Transcript

Secretary of Defense Lloyd J. Austin III and Australian Minister of Defence Peter Dutton Opening Remarks at Bilateral Meeting

Sept. 15, 2021

SECRETARY OF DEFENSE LLOYD J. AUSTIN III:  Well, good morning, everyone, and Minister Dutton, it's an honor to welcome you to the Pentagon. Thanks for making a long trip, and you've been on the road quite a -- quite a while now, so we really, really appreciate having you here.  I look forward to our discussions today and to our participation in the 31st Australia-United States ministerial consultations tomorrow.

As you know, this past weekend, we commemorated the 20th anniversary of the 9/11 terrorist attacks, and that cast a special light on the 70th anniversary of ANZUS.  Australia, one of our oldest allies, invoked the ANZUS Treaty for the first time and the only time after 9/11, sending your forces to -- for two decades -- ago to fight shoulder-to-shoulder alongside the United States.  And so Minister Dutton, the American people will forever be grateful, and we will always remember Australia's steadfast support.

And I also want to personally thank you for your letter -- letter of condolence after the ISIS-K terrorist attack in Kabul that killed 13 of our heroic service members and so many Afghan civilians.  We're also grateful to Australia for standing alongside us for the very end of our military mission in Afghanistan, and we're looking forward to continuing our close cooperation.

I'm hoping that our discussions today will further strengthen our alliance in new and unique ways.  The alignment between our countries has never been greater than it is today.  We see the same challenges.  We share the same sense of urgency.  And we're cooperating closely on force posture, strategic capabilities, regional engagement and military operations, and all of that strengthens our ability to deter threats to a free and open Indo-Pacific.

So Mr. Minister, thanks again for being here, and I look forward to a productive discussion today.

MINISTER FOR DEFENCE PETER DUTTON:  Well, Mr. Secretary, thank you very much for those very warm remarks.  Thank you to you and to your colleagues for the preparation ahead of today's meeting, and we do have a very significant point in history that is before us, and the opportunity for our two nations to continue the work that we've done over generations.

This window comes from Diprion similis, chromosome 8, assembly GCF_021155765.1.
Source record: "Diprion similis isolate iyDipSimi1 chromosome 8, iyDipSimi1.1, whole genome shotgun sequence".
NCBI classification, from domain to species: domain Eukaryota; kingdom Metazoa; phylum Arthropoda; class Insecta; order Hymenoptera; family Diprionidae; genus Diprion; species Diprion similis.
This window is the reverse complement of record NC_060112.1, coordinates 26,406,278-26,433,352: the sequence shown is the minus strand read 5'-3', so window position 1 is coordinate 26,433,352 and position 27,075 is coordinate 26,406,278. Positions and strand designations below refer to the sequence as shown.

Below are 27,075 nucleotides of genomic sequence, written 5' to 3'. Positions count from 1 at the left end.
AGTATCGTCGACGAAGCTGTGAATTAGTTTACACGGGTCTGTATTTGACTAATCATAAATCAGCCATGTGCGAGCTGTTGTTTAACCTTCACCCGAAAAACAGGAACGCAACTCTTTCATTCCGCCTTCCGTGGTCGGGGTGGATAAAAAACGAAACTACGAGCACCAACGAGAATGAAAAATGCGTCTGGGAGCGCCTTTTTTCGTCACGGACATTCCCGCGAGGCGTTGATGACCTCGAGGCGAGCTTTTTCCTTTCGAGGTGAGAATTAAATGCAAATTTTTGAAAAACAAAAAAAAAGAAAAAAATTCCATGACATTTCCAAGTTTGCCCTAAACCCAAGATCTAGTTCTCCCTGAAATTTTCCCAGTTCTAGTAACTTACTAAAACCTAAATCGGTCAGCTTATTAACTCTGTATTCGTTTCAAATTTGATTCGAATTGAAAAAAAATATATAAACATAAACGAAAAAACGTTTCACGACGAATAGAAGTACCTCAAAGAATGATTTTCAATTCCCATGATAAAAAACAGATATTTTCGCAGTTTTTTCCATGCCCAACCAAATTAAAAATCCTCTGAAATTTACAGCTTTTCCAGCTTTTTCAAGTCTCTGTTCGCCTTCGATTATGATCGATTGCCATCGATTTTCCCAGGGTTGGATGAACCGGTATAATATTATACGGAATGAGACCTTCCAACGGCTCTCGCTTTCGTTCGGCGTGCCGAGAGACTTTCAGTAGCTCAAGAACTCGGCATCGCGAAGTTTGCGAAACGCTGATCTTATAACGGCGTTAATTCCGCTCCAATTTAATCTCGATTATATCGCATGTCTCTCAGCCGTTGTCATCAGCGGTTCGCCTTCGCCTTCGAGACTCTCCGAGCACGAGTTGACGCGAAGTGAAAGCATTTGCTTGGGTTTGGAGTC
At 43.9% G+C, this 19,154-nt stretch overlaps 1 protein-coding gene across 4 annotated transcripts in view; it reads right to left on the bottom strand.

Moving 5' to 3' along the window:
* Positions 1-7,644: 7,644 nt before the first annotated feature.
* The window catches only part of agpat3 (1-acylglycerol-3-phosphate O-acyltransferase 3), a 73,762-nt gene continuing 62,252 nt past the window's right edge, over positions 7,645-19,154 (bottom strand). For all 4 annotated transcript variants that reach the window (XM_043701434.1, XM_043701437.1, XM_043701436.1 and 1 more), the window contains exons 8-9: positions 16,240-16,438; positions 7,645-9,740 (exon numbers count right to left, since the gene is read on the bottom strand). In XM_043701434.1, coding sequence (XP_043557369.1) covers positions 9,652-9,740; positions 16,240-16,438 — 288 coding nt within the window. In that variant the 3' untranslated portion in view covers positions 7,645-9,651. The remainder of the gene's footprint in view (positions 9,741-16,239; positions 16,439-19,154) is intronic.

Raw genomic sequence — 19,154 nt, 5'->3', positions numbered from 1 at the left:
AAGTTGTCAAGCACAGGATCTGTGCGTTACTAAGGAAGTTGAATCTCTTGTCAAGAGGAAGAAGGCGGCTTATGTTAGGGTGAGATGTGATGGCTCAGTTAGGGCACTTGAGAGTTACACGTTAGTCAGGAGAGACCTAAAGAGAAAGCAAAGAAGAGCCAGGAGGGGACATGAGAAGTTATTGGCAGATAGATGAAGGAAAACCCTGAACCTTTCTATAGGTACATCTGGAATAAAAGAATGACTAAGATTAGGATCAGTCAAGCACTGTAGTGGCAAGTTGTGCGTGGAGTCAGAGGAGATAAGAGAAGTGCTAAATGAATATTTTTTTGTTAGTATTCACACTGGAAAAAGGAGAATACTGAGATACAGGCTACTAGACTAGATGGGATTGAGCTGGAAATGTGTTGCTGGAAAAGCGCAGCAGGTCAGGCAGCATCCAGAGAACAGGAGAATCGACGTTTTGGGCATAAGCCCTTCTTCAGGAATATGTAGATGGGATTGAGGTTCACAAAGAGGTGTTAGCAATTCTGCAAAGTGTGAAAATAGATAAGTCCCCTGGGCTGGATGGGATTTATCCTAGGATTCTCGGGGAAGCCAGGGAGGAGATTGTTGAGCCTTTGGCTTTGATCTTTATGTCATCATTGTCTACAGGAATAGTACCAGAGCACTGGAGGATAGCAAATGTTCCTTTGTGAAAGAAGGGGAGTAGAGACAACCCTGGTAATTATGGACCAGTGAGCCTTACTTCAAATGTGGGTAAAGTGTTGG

I was in New York in the January following the 9/11 attacks, and felt the raw emotion there, the smell still from the smoldering wreck and the raw emotion that was evident on the streets, and as you went across the United States.  They were flying flags, and the patriotism was on display.  But America rose to deal with that issue, and the 20-year anniversary, whilst some of those stories will never fade, and the pain will never go away for many of those families and their descendents now of those killed there.  It is a reminder of the need for us to continue our relationship to stare down that evil and to deal with whatever the next century might hold.

And for us, this celebration of the seven -- 70th anniversary is a significant one because as we know, the position in the Indo-Pacific is deteriorating.  And as we know, only together with the United States, with the United Kingdom, with their Five Eyes partners otherwise can we provide the true effect to protecting our nations and our people.

So it's a great honor to be with you at the Pentagon, steeped in history, and that collaboration, as you say, over a long period of time.

I'll finish on this note in relation to Afghanistan.  We were shoulder-to-shoulder, and as you know, Prime Minister Howard was in Washington at the time of the strike on the United States 20 years ago.  And we have been able to take 4,100 people out of Kabul, which for a population of 25 million in our case is a significant effort.  It would not have been possible to remove one of those individuals, one of those little girls or boys or young women without the support of your 4,000 troops and the thousand British troops there, as well.  There's no other country in the world that had the capacity to hold that airport.  And despite the criticism and despite those with 20/20 hindsight, we achieved success in withdrawing those people and starting a new life for them only because of the efforts of the United States, and I'm very grateful for that.

And our task now is to make sure that we strengthen this relationship even further, and there are many opportunities for us to do that today.  So thank you so much.  It is a great honor to be here with you and -- and your staff.

SEC. AUSTIN:  Thank you, sir.